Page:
The Beginning:

The story of how Kappa Alpha Order began revolves around James Ward Wood’s life experiences and influences. Wood planted the seed that Ammen cultivated into our Order.

While Wood was born and raised in what is now West Virginia, his family aligned with the sentiments of Virginia, as Hardy County was actually only fifteen miles or so from the newly created state line. In 1861, the fifteen year-old Wood joined a local unit of the 12th Virginia Cavalry. Since he was familiar with the area, he was assigned to patrol the border land and to scout for the westward advance of the Federal Army. Ammen related that Wood’s “service was limited, but useful.” He believed that the military experience “made [Wood] confident.” Near the end of the war, while at home on leave, Wood decided to ride and visit with a local girl. He prudently stuck his cavalry pistol into his boot as he was aware of dangers on mountain roads during wartime. As he mounted his horse, the pistol discharged, severely wounding him. Tragic as this event was, it was actually a blessing in disguise for Kappa Alpha Order. The wound was so severe that it ended Wood’s military service.

As he recuperated during the spring and summer of 1865, Wood spent his time at the Lost River General Store. This country store, which still stands today, was a community center, as well as a county office. A man named Van Arsdale, whom Ammen described as a “worthless unionist” was an incumbent in an important local office. Both Wood and his father were ineligible to serve in this office because of their southern alliance. Apparently, Van Arsdale was “too dissolute to do more than draw a salary,” however, he was a great storyteller. He was a mason (Freemasonry is the world’s oldest fraternal organization that has existed for a thousand years). He was also a member of half dozen other secret societies and fascinated young Wood with his “stories of the lodge room.” Ammen was convinced that every proceeding of these secret societies were “unfolded” to Wood “without scruple, so that the summer’s recitals were equivalent to a course of lectures on the esoteric.” Wood was captivated and searched for more information about Masonic work. He had to look no further than his own father’s library and found materials which likely fueled the fire of fraternalism within him.

On August 2, 1865, Wood arrived in Lexington. Once enrolled in school, he discovered that two fraternities, Phi Kappa Psi and Beta Theta Pi, had reopened their chapters at Washington College. In November, Alpha Tau Omega started their second chapter there. Ammen relates that Wood, drawing from his recent summer education, may have attempted to “petition” Phi Kappa Psi, as is the custom in Freemasonry. This may have caused him to be “criticized and even rejected by the aloof fraternity.” Whatever occurred, Wood decided to form his own group. Since he was unfamiliar with fraternities at the college level, Wood had nothing to draw from as a model. It is fortunate that he was given the ritual of a small fraternity, Epsilon Alpha, founded at University of Virginia in 1855 which had perished during the recent war. It is unknown when Wood received these “papers,” however, it is well-established that on December 21, 1865, our four founders met and formally bound their friendship by a “mutual pledge of faith and loyalty.”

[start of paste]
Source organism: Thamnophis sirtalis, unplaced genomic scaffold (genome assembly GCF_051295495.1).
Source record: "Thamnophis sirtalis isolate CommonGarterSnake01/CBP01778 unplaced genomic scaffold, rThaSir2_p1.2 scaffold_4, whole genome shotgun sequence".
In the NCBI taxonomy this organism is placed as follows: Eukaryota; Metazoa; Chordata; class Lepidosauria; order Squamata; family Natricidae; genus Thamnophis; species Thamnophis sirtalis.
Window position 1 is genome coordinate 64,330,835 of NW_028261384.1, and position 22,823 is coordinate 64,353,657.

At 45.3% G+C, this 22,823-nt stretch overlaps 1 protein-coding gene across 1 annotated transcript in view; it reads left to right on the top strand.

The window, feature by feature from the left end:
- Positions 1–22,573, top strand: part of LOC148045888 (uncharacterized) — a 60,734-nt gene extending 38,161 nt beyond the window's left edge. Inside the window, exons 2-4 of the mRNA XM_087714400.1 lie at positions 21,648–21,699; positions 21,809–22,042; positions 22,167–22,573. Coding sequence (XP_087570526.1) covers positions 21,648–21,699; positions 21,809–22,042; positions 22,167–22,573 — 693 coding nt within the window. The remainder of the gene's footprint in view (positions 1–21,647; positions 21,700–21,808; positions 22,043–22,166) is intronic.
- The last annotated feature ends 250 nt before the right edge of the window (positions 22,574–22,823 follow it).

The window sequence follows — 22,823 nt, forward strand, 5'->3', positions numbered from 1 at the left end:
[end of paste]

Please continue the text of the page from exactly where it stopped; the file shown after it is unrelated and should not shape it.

Wood chose the name for the new group and called it Phi Kappa Chi. The name had no meaning and it is likely that Wood chose it to rival the popular Phi Kappa Psi which had rejected his interest. Though Will Scott assisted, the ritual of Phi Kappa Chi was primarily drafted by Wood. The ceremony that he penned was brief, but contained a great theme which endures even today. Wood organized the group and Will Scott was chosen as the Number I; Walsh, Number II; and Wood, Number III. Christmas delayed the group somewhat, but they became known in the spring of 1866. The other societies at Washington College resented the appearance of a new secret society on campus. Phi Kappa Psi was especially perturbed at Wood’s choice of a name for the group. They told him so and it was only at the request of an alumnus of that fraternity, a professor, that Wood agreed to select a different name. The new organization became known as K.A. by April of 1866. Private letters written by early members of Alpha Chapter indicate that Wood likely borrowed the letters K.A. (which had no initial meaning) to immediately attract attention. The popular old society, Kuklos Adelphon, founded at the University of North Carolina in 1812, had all but perished during the recent war, but was well known in the south. The new organization initiated seven additional members by the end of the 1866 spring term.

Transformation:

The 1866-67 school year brought promise to Washington College and K.A. Largely because of Lee’s presidency at the school, the enrollment more than doubled to nearly 400 students. K.A. initiated seven more members into their group that fall. On October 17, 1866, twenty-two year-old Samuel Zenas Ammen of Fincastle, Va., was initiated. Ammen was a serious student, immaculate in appearance and precise in manner. He was very confident and Will Scott, who bestowed nicknames, dubbed him “Lord.” Ammen’s initiation into this early group, while now known as K.A., was conducted with a revised version of the Phi Kappa Chi ritual penned by Wood. In a letter written by Ammen to one of the early Alpha members, Jo Lane Stern, described the experience as, “mere verbal pyrotechnics in florid sophomoric style.” It is clear that while Ammen was moved by certain parts of the ceremony, he felt that it was too brief and uninspiring. Unlike Wood, Ammen did have significant fraternal experience. Ammen had become a Master Mason in Fincastle, Va., in 1865. As a member of that highly esteemed order, he was well versed in organized ritual which had been refined over hundreds of years. Ammen would later say that this first ritual had “nothing to touch the imagination of initiates nor stir their fancy.” However Ammen was inspired by the possibilities of this young fraternity and its members whom he greatly respected. He urged the society to enhance its initiation ceremonies.